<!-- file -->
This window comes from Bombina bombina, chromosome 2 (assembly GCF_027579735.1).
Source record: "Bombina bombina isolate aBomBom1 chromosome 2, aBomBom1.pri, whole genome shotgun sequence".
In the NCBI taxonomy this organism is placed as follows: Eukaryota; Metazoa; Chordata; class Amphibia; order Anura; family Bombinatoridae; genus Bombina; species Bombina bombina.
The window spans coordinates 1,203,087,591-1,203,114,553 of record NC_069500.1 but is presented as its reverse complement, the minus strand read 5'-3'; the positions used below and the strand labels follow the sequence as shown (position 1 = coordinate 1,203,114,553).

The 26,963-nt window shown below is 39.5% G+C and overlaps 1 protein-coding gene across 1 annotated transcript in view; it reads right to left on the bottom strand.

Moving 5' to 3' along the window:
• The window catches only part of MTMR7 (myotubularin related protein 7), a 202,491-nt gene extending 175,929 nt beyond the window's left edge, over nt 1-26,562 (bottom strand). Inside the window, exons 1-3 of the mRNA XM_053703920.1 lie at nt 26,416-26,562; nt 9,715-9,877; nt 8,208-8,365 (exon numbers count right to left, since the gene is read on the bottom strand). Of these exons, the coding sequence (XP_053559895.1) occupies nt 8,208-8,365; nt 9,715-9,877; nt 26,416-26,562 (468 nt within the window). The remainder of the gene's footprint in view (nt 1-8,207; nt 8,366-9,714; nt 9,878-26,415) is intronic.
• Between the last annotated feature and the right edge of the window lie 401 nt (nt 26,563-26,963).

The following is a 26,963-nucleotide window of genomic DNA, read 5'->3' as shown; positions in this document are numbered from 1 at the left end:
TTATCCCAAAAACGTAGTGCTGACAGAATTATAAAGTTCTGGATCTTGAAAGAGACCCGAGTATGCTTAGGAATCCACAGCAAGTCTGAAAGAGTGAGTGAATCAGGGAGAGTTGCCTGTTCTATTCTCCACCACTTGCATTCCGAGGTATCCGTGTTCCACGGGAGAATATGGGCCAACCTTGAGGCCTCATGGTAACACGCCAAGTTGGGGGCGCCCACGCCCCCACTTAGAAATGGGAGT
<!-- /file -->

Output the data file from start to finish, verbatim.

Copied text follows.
This window comes from Bombina bombina, chromosome 2 (assembly GCF_027579735.1).
Source record: "Bombina bombina isolate aBomBom1 chromosome 2, aBomBom1.pri, whole genome shotgun sequence".
In the NCBI taxonomy this organism is placed as follows: Eukaryota; Metazoa; Chordata; class Amphibia; order Anura; family Bombinatoridae; genus Bombina; species Bombina bombina.
The window spans coordinates 1,203,087,591-1,203,114,553 of record NC_069500.1 but is presented as its reverse complement, the minus strand read 5'-3'; the positions used below and the strand labels follow the sequence as shown (position 1 = coordinate 1,203,114,553).

The 26,963-nt window shown below is 39.5% G+C and overlaps 1 protein-coding gene across 1 annotated transcript in view; it reads right to left on the bottom strand.

Moving 5' to 3' along the window:
• The window catches only part of MTMR7 (myotubularin related protein 7), a 202,491-nt gene extending 175,929 nt beyond the window's left edge, over nt 1-26,562 (bottom strand). Inside the window, exons 1-3 of the mRNA XM_053703920.1 lie at nt 26,416-26,562; nt 9,715-9,877; nt 8,208-8,365 (exon numbers count right to left, since the gene is read on the bottom strand). Of these exons, the coding sequence (XP_053559895.1) occupies nt 8,208-8,365; nt 9,715-9,877; nt 26,416-26,562 (468 nt within the window). The remainder of the gene's footprint in view (nt 1-8,207; nt 8,366-9,714; nt 9,878-26,415) is intronic.
• Between the last annotated feature and the right edge of the window lie 401 nt (nt 26,563-26,963).

The following is a 26,963-nucleotide window of genomic DNA, read 5'->3' as shown; positions in this document are numbered from 1 at the left end:
TTATCCCAAAAACGTAGTGCTGACAGAATTATAAAGTTCTGGATCTTGAAAGAGACCCGAGTATGCTTAGGAATCCACAGCAAGTCTGAAAGAGTGAGTGAATCAGGGAGAGTTGCCTGTTCTATTCTCCACCACTTGCATTCCGAGGTATCCGTGTTCCACGGGAGAATATGGGCCAACCTTGAGGCCTCATGGTAACACGCCAAGTTGGGGGCGCCCACGCCCCCACTTAGAAATGGGAGT